Tomorrow should have been the meeting of my local Family History Group, but we have several inches of snow on the ground and a severe weather warning, so there's no chance of a meeting. We were going to share with each other how our respective families had migrated from one place to another. The following is what I had prepared to say, most of which will of course be familiar to readers of this blog!
I am looking at this topic from a Clan point of view, not simply from my own family's point of view. My researches have I think demonstrated that our family name (and hence maybe my own family) moved from the deep south of Ireland to the west of Scotland way back in the 6th Century. It seems to have stayed around the west of Scotland for a whole millenium with interesting examples cropping up in the 12th, 13th and 15th Centuries, until during the Plantation of Ulster in the 17th Century, it moved over to Ireland again, this time to the north, which I think I can pinpoint fairly accurately to 1660. It stayed there until the time of the Potato Famine in the mid-19th Century when there were movements in fairly rapid succession to the U.S., Canada, Australia, New Zealand and again back to Scotland and then down to England and Wales.
My own family is in England, Scotland, Australia, Canada and the USA. I'm in correspondence with Scotland and Australia and I've been to Ottawa, Canada to meet my third cousin (once removed) - incidentally one of only three McIlhaggas I've ever met outside my own direct family line, and the other two for only a brief time.
It has been very difficult to trace the early movements of our name, but I'd like to give you two examples of 'finds' which have led me to 'probable' conclusions. The first is the movement from the south of Ireland to the west of Scotland in the 6th Century. The earliest reference in the English language to the surname is in 1527 when Michael Macylhaggow witnessed a charter in the Ayrshire Conservation village of Colmonell. So I went to Colmonell and saw the handsome sign at the entrance to the village which reads ' St. Colmon of Ella built his cell here in 555 AD'. The name Colmon rang a bell, for a St. Colmon had in the 6th Century met a fellow pilgrim in the South of Ireland, a bishop called Mochuda, whom he had persuaded to set up a Monastery and a University in a place called Lismore. Now in Gaelic the name McIlhagga means 'follower of Mochuda'! Wouldn't it be serendipidous if, when Mochuda's friend Colman had travelled to the west of Scotland he had taken with him one or more of Mochuda's followers from Lismore, known as 'the McIlhaggas'? These followers could have settled in the place which became known as Colmonell and lo and behold, in about 1490 (when they had stopped speaking Gaelic and had started to speak English), one Michael Macylhaggow had been born and about thirty years later had witnessed a charter which we still have - it's in the National Archives in Edinburgh.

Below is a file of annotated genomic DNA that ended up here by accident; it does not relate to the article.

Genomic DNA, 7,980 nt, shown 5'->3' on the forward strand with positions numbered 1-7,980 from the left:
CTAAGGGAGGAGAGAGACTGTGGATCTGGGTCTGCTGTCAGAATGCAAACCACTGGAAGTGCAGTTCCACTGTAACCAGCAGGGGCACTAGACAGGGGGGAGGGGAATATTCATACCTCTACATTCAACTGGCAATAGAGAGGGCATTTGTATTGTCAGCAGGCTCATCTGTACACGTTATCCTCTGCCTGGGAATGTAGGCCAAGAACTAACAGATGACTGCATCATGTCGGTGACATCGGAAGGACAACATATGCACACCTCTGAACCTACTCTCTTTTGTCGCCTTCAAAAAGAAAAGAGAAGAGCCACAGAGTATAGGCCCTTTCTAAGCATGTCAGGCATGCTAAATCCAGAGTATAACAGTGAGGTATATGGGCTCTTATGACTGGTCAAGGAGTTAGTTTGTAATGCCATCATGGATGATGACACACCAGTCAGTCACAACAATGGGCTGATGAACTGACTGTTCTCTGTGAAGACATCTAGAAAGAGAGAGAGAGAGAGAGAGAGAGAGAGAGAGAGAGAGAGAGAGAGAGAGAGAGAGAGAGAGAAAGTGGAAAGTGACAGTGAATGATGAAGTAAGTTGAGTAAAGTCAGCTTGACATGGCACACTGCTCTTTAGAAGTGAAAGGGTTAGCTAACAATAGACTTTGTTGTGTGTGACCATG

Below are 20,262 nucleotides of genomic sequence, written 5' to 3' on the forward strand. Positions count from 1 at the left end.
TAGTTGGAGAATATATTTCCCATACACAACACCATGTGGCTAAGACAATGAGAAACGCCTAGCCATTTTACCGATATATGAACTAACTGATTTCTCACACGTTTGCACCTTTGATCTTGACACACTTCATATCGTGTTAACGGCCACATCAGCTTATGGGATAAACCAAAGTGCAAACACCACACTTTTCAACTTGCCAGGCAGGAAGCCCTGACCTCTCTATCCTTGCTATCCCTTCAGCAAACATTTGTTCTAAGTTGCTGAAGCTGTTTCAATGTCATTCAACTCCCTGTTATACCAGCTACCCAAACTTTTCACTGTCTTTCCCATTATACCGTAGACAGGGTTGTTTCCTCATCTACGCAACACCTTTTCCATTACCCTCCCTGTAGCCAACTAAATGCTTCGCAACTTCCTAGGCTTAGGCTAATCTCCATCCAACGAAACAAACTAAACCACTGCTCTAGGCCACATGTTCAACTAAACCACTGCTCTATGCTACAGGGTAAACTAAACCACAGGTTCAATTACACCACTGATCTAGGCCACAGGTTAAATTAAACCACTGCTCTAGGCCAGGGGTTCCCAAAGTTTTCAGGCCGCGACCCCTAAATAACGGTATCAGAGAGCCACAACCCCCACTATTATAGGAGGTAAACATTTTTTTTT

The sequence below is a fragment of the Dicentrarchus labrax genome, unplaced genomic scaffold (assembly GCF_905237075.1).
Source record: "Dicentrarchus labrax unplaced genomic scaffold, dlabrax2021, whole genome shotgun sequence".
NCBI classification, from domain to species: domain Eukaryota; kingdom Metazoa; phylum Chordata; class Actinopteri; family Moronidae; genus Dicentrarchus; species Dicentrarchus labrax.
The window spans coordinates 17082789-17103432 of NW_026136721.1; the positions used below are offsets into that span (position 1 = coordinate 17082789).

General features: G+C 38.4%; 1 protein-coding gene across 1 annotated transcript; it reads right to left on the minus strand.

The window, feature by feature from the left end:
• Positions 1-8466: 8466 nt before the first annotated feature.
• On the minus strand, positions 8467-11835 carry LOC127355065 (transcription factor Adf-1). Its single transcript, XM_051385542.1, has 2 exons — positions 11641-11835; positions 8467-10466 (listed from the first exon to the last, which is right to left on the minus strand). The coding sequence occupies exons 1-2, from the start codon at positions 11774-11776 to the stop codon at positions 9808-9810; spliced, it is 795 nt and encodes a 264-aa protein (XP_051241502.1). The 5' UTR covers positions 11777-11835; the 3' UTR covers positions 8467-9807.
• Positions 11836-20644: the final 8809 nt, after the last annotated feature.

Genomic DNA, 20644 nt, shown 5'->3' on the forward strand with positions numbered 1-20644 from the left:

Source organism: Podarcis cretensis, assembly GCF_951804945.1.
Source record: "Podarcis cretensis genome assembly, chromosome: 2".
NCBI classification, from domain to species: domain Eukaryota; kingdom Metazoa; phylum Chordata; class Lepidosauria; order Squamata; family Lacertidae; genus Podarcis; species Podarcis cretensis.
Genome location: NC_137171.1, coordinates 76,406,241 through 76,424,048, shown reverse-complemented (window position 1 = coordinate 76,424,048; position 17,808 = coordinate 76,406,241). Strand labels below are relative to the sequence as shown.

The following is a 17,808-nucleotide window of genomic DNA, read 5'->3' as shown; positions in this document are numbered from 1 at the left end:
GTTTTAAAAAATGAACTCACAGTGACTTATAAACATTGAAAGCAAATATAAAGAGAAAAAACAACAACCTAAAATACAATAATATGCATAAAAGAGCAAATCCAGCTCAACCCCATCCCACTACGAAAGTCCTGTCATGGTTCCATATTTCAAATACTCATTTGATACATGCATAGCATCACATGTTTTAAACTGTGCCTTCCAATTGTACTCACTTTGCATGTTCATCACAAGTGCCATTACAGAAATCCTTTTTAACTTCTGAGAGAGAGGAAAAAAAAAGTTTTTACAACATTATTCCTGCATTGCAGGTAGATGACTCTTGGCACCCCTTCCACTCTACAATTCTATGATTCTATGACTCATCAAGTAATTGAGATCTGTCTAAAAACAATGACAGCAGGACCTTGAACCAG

My second 'movement' can be told more briefly. From about 1500 I have traced those earliest Scottish McIlhaggas right down to the present day. They are now mostly in New Zealand. The earliest clan members I have found who moved across to Ulster are named in the Hearth Money Rolls for 1665 (three of them). For years I've been trying to find any direct links between the Scottish family and the Irish families (including of course my own). At last I think I've found one. In the earliest Ulster newspaper, The Belfast Newsletter, for 6-9 November 1781 I found a 'notice' which reads "A stray beef cow, in possession of William McIlhaga, near Connor. Whoever can prove their property may have her, by paying his expenses". Apart from the three men in the Hearth Money Rolls, William in nearby Connor is one of the earliest McIlhaggas in the Province. Farming in 1781, he must have been born in the middle of the century. So is there a William in the Scottish family, who could possibly be the farmer who decided to make his fortune across the North Channel in Ulster? Yes, there is. There was a William McIlhago of Dalmellington, Ayshire who was born in 1743. Dalmellington is not so far away from Colmonell!. A newspaper notice seems insignificant but I think it has probably provided me with one of my most significant 'break-throughs' in my family history research, and has shown how our clan moved from one place to another.